2. Au-assisted Dry Transfer

The as-grown graphene was transferred onto a SiO2/Si wafer (or desired substrate) for subsequent analysis and characterization via Au-assisted dry-transfer. A thin Au film was deposited onto the graphene-grown SiGe substrate using a thermal evaporator to form a supporting layer. A poly(methyl methacrylate) (PMMA) layer was then coated onto the Au/graphene/SiGe via spin-coating (3000 rpm, baked at 100 °C for 1 min). Subsequently, the PMMA/Au/graphene/SiGe was adhered to thermal-release-tape (TRT, Haeun Chemtec, RP70N5) to delaminate the graphene from the SiGe substrate. The separated film (TRT/PMMA/Au/graphene) was then placed on a SiO2/Si substrate (or any desired substrate). The TRT was removed by heating for 2 min at 100 °C. Finally, the PMMA and thin Au film were completely removed by dipping the sample into a mixed acetone and KI/I2 solution (Fig. 2).

Fig. 2. Schematic illustration of graphene direct growth on a SiGe substrate and graphene transfer onto a SiO2/Si substrate using the dry-transfer method.


3. Characterization

SEM images were obtained using a JEOL JSM-7401F field emission scanning electron microscope (FE-SEM). Raman spectroscopy (Alpha300 M+, WITec GmbH) was performed at a laser excitation wavelength of 532 nm and laser power of 2 mW. The topological profiles of the thin layers were measured using atomic force microscopy (AFM; NX-10, Park system).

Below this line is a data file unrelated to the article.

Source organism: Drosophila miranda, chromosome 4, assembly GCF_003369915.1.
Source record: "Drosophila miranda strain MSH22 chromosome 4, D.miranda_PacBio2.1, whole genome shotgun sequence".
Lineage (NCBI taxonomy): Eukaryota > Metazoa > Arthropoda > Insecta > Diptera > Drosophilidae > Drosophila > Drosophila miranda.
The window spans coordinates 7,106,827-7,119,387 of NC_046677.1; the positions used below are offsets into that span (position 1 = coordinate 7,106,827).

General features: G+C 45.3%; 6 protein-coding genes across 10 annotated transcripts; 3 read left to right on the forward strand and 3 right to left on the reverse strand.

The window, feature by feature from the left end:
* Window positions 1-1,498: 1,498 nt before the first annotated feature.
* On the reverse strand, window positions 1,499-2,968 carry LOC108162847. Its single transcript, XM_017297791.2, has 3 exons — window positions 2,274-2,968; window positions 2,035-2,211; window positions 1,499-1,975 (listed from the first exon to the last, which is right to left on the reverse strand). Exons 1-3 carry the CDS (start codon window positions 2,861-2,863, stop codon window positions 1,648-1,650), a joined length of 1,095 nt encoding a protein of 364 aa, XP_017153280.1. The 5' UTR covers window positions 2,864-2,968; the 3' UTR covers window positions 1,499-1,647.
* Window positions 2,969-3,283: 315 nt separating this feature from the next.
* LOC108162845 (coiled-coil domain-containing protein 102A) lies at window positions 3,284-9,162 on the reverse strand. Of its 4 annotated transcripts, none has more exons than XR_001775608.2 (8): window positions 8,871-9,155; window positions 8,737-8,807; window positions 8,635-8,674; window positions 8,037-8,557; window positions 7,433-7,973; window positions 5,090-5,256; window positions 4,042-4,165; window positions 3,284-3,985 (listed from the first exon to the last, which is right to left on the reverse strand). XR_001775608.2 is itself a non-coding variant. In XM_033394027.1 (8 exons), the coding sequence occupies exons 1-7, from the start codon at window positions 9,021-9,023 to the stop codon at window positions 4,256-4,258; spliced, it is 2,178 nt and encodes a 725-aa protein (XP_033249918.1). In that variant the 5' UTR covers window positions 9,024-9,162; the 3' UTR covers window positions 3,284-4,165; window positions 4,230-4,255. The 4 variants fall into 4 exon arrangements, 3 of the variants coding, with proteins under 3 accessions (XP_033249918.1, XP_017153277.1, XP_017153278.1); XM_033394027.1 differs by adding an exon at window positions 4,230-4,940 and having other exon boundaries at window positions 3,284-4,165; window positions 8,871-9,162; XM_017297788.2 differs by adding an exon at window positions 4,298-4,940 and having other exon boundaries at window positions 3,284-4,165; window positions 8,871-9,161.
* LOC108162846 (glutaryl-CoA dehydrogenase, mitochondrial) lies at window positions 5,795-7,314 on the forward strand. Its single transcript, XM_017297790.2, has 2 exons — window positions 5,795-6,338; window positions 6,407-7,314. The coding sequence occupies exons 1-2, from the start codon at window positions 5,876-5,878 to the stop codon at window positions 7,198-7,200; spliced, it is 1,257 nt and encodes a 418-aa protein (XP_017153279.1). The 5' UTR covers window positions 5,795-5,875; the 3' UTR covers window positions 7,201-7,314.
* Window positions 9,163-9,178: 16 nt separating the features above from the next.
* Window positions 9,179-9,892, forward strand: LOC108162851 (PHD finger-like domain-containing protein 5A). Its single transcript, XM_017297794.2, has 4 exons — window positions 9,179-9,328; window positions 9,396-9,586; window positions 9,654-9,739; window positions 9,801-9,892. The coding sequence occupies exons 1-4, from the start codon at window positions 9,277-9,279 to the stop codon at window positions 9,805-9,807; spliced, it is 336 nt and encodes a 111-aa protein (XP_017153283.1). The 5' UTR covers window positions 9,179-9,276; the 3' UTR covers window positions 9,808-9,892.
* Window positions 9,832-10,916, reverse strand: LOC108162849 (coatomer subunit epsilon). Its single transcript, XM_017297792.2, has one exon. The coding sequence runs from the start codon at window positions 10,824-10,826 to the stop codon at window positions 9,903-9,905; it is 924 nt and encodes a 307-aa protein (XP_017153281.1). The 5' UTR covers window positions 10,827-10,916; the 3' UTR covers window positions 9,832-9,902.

After direct synthesis of the graphene under the optimized growth conditions as described above, Raman analysis was performed to characterize the as-grown graphene on the SiGe substrate. Strong Raman peaks at 1350, 1580, and 2700 cm-1 corresponding to the D, G, and 2D Raman modes were detected over the whole area. These peaks indicated that the graphene was successfully synthesized on the SiGe substrate (Fig. 3) [11]. However, the intensity of the obtained Raman spectra varied depending on the position (Fig. 3(a) and Fig. 3(b)). According to the surface morphology analysis of the SiGe substrate after graphene growth, large numbers of unknown particles were present on the flat SiGe substrate. Thus, the intensity fluctuation of the Raman mapping images was caused by the out-of-focus of the laser light on the particles (Fig. 4).

Fig. 3. (a)-(b) Raman mapping images of the G and 2D peaks obtained from the as-grown graphene on the SiGe substrate, (c) Raman spectra of the graphene at the points marked in (b).


Fig. 4. (a) AFM image of the SiGe substrate after the graphene growth process, (b) Line-profile of the corresponding red line drawn in (a).


To avoid artifacts from the SiGe substrate during Raman analysis of the graphene and to visualize the graphene more clearly, the as-grown graphene was transferred onto a 300-nm SiO2/Si substrate via Au-assisted dry-transfer. The optical microscopy (OM) image in Fig. 5(a) shows that the graphene was fully grown on the SiGe substrate, but the number of layers was not uniform. The Raman spectra of the selected regions of the OM image shown in Fig. 5(a) show D, G, and 2D peaks[12]. The integrated intensity ratio of the 2D and G peaks (I(2D)/I(G)) at the three marked positions yielded values of 3.42, 1.63, and 1.24, indicating the presence of mono-, bi-, and few-layer graphene, respectively (Fig. 5(b))[11]. On the other hand, the I(D)/I(G) value was similar (0.30, 0.25, and 0.34) at all positions, although these are smaller than those of the graphene on the Si substrate [12]. This indicated that the incorporated Ge atoms may exhibit catalytic activity for sp2 hybridization to a larger extent than a pristine Si substrate[13].